Hill of Tarvit mansion was originally built in 1696 by John Wemyss of Unthank possibly using Sir William Bruce as the architect, and was known as Wemyss House. In 1906, Frederick Sharp, a wealthy businessman from Dundee, bought the house and employed Sir Robert Lorrimer, an architect and designer, to completely rebuild and modernise the front two thirds of the house, to create the ‘Hill of Tarvit’ Mansion.
This amazing house was the ultimate of modern in 1906, with electricity throughout the house, central heating and an internal telephone system. To my mind it’s well worth a visit just to see the upstairs bathroom!! The designer, Sir Robert Lorrimer wasn’t very happy with the final design, and in the porcelain bowl of the toilet, his name is stamped backwards just above the water level – ‘Remirrol’. The bath in this room was also ultra modern for 1906, as it included a built in shower. The tap end of the large free standing bath has semi circular walls, which go right up to the shower head, and must be full of pipes and holes that will create jets of water all over the body of the person showering!!
(Unfortunately, I was unable to take any photos of the interior of the house because I’d forgotten my tripod 😦 and no flash photography is allowed – quite understandably because of all the old books, paintings and tapestries inside Tarvit House)
The rest of the Tarvit House is a time capsule of life for a wealthy Edwardian family in Scotland from 1906 – 1948. A complete inventory of all the items in the house was carried out at some point during this time, so the National Trust for Scotland has been able recreate the house exactly as it was over a hundred years ago.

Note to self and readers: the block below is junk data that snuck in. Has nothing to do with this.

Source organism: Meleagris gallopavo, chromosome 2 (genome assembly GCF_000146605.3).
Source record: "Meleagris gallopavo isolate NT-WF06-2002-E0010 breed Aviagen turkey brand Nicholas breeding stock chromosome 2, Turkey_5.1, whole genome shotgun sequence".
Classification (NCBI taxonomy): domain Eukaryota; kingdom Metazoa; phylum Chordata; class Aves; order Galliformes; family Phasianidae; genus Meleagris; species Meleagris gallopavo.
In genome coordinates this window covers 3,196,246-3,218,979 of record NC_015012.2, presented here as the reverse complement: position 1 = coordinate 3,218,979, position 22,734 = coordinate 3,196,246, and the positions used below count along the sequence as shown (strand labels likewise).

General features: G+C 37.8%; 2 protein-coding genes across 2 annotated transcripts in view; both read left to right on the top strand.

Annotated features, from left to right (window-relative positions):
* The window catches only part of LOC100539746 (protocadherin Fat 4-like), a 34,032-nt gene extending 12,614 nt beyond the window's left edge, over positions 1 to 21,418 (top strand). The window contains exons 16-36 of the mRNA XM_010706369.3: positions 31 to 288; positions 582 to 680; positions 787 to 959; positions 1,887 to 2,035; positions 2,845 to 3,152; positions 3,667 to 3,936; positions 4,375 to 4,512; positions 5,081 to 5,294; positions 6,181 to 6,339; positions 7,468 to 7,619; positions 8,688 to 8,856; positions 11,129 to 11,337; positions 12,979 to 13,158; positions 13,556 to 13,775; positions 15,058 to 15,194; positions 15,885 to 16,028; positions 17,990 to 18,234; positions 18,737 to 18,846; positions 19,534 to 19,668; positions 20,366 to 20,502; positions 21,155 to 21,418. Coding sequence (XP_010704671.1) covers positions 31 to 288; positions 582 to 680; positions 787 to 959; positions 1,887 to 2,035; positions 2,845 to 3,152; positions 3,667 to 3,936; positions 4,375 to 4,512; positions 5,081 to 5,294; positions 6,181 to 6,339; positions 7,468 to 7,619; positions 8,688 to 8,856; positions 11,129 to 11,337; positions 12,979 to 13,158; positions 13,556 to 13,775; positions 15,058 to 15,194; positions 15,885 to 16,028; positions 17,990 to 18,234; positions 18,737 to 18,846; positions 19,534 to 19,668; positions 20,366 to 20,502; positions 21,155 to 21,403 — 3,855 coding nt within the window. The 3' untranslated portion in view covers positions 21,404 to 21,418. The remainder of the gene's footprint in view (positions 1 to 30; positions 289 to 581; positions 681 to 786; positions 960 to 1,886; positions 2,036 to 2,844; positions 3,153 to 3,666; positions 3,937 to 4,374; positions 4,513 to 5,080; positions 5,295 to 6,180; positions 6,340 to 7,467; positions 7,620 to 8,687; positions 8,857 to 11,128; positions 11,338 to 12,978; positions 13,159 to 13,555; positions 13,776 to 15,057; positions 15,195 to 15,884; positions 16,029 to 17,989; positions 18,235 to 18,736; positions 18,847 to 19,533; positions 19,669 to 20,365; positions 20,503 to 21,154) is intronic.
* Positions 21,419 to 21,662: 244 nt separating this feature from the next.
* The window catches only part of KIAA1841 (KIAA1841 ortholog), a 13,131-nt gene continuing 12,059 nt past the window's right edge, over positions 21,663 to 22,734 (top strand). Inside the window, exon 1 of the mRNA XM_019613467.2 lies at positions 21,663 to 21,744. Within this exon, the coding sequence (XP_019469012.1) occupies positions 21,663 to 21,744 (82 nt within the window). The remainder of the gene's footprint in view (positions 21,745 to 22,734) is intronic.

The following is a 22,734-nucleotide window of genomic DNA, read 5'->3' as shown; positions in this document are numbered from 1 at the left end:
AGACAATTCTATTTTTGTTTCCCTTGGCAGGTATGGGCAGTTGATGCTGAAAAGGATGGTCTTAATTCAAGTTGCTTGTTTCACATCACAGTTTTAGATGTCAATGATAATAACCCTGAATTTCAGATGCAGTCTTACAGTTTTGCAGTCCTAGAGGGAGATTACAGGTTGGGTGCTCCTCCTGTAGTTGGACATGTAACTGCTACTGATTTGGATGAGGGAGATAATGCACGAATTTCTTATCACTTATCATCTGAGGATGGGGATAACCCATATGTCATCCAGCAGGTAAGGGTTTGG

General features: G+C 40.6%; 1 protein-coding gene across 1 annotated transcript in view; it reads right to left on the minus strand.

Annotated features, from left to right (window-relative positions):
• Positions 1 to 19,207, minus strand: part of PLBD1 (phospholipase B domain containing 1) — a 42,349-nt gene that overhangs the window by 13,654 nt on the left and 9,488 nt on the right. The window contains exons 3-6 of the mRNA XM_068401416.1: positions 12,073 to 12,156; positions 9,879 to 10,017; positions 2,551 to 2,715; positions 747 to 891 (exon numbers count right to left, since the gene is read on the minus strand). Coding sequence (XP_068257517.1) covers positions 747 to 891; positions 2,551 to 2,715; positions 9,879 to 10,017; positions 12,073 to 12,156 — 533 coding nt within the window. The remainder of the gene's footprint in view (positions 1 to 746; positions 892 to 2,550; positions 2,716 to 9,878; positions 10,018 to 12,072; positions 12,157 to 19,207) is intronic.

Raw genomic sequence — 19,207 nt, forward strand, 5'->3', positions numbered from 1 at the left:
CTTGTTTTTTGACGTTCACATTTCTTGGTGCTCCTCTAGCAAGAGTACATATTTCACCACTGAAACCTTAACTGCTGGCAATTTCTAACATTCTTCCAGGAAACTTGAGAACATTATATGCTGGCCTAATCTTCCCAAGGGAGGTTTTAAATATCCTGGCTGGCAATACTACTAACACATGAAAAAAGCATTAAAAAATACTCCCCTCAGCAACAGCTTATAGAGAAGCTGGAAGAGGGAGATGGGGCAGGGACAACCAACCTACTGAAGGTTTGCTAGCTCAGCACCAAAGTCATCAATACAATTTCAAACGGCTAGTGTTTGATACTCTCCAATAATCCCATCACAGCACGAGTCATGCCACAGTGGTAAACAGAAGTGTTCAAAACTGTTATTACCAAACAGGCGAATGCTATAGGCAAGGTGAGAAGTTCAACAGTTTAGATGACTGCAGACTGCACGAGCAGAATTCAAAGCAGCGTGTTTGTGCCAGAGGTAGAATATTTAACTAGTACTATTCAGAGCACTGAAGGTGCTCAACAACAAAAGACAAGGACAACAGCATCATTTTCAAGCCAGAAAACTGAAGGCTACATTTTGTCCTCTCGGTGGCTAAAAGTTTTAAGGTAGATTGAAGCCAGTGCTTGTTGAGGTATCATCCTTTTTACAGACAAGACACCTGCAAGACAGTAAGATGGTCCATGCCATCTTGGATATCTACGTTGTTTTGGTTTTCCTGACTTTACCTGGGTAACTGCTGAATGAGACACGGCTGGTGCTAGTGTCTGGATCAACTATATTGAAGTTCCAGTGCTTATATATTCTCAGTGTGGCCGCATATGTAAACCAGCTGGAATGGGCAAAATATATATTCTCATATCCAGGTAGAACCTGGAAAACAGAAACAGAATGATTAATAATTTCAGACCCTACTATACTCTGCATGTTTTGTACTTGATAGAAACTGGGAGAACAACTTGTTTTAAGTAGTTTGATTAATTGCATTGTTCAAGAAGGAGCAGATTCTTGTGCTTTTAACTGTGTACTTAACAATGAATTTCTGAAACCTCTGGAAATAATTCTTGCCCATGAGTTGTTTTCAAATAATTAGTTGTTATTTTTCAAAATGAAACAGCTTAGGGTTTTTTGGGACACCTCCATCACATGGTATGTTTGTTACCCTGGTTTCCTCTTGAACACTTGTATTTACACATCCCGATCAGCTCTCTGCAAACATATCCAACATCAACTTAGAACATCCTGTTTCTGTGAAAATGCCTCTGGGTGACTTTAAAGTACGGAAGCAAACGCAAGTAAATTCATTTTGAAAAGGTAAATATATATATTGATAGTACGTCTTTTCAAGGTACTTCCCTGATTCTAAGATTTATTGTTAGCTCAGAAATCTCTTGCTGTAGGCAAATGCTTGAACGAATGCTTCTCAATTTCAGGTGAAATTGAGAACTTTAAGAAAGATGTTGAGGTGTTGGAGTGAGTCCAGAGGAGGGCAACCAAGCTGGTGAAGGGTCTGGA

Below is a selection of photos I took of the gardens and the stable complex, which was built to serve Wemyss House in the early 1800s.
The rear of Hill of Tarvit Mansion has been adapted to look like the front of the house, but is in fact part of the original structure built in 1696.
From the back of the house you can walk up into the back lawn, which has a very impressive set of wrought iron gates leading into the woodland and to Tarvit Hill beyond.
Above, and to the north of the Hill of Tarvit Mansion and gardens, lies the Hill of Tarvit itself. It’s possible to walk to the summit from the gardens, but be advised, it’s quite a sharp incline! But the views from the top are stunning, the summit is marked by a cross, which was built to celebrate Queen Victoria’s diamond jubilee, in 1897.
For more information on the opening times and entrance fees, see the National Trust for Scotland link below.